Cancer Drug Research: Expanded Phase 1 Program to the Dallas Area Anthony Tolcher MD

Anthony Tolcher, MD, discusses Cancer Drug Research: Expanded Phase 1 Program to the Dallas Area


Cancer Drug Research: Expanded Phase 1 Program to the Dallas Area Anthony Tolcher MD

By Anthony Tolcher, MD

One of the challenges that we all face right now is we are in this golden age of drug development where there's so many new molecules being developed and we probably don't have enough proficient and high quality phase 1 sites in the United States, Europe, and probably the world.


So the issue here is that we are developing in our network multiple sites where we have professional phase 1 programs and clinics so that patients can access them through referral and receive the best of the new agents that are going into clinic from big pharma, small pharma, and biotech, the real innovators of new drug development.


So that's really what the goal is, and so Dallas will get a large number of studies that are, that Next is always approached with every week. And so we should be able to have a fine selection of new agents for the patients in the greater Dallas area.


Can you explain how the Phase 1 program  expansion will work, including the process for patient selection, enrollment, and treatment? 

Currently, we just opened our clinic there. The, we are essentially in a facility in the lass area. All of the staff have been trained here in San Antonio, which is the, mothership you might say of Next Oncology. And just like all our sites usually train here in San Antonio. We bring in standardized and uniform standard operating procedures to make sure that the clinic runs as well as infrastructure and support to make sure that all the right tools for clinical trials are right there in the clinic in Dallas.


Now most of our referrals will come from the private practices around the Dallas Metroplex area. And so we think that this will offer both patients in these large practices, small practices, access to early clinical studies, especially when the current therapies are no longer working for them.


How will Next Oncology ensure the safety and well-being of patients participating in the Phase 1 program expansion?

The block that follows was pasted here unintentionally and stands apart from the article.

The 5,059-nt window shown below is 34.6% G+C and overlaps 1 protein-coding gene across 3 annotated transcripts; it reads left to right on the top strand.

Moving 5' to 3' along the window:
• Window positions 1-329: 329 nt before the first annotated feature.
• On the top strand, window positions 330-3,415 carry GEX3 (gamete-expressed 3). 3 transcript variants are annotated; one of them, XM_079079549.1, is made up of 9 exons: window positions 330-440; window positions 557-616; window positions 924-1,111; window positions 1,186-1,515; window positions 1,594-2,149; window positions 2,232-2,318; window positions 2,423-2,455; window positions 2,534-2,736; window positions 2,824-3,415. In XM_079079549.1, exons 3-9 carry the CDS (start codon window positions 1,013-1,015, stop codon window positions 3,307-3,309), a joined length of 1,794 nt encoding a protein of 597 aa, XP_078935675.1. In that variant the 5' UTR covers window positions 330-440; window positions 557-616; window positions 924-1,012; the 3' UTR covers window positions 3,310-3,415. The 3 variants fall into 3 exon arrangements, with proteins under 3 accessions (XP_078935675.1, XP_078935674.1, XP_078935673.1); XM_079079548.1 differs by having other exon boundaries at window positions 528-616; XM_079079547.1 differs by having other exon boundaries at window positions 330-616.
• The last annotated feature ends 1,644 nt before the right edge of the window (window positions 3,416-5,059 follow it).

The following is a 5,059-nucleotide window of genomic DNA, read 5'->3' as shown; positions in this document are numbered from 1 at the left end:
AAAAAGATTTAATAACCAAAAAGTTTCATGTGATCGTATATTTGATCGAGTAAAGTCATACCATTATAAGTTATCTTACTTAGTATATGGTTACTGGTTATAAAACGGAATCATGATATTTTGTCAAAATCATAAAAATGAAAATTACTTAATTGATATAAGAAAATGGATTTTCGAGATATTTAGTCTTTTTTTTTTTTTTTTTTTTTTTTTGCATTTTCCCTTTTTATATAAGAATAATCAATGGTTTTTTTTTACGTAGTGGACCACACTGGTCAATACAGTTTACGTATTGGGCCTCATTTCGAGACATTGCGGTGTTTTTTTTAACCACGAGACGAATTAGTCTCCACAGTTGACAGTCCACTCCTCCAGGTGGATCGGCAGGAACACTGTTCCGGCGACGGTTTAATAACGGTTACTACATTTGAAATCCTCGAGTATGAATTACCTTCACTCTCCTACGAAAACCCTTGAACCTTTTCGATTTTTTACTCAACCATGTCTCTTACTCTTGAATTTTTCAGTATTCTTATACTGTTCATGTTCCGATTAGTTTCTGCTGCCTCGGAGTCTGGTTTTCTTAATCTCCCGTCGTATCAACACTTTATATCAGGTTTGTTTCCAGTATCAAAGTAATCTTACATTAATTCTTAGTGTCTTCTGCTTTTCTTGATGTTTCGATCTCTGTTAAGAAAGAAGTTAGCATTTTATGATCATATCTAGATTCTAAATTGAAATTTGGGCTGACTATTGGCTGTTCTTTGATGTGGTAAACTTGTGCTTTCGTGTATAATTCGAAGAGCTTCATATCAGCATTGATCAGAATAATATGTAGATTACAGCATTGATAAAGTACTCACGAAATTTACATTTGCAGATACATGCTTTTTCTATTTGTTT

Phase 1 is all about safety. Sometimes people don't fully appreciate that. But what we do is extensive training of all of our staff and our physicians. In fact, Dr. Sen, who leads the program there spent a fair amount of time both in a phase 1 unit prior to him coming to us and then trained with us here in San Antonio.


And so what we really do is try to make sure that all of our staff from the physicians write down to all the clinical nurses and treatment room staff are clearly versed in the experimental nature of what we do, documenting all of the adverse events that occur and try to make sure that patients are treated in a compassionate manner while at the same time ensuring that the new drugs are tolerable and hopefully effective.


Will there be any particular focus on addressing healthcare disparities or improving access to cancer care for underserved populations in the Dallas area as part of the Phase 1 program expansion? 

It's important to keep in mind several things when it comes to trying to ensure that underserved populations get access to clinical trials. The first is that, We exist within the community practices, and it's actually the community practices that as a rule have generally been those that actually have patients of very diverse backgrounds and financial circumstances.


One of the, challenges for a lot of patients if they want to go to a large academic site is that their insurance might not be accepted. They might have to wait a long period of time. And so it, it's sometimes quite difficult for people to access the the academic sites for us by bringing all these clinical trials to the community practices, we're actually closer to where patients live and ultimately mean that those patients don't have to travel long distances to go on clinical study.


So if you're in the Dallas area, and you're looking for clinical trials. The, issue is sometimes people would travel all the way down to Houston. You and I both know that if you are working to maintain insurance, because you don't have the financial independence to be able to give all that up, you can't afford the time to travel all the way down to, say, MD Anderson.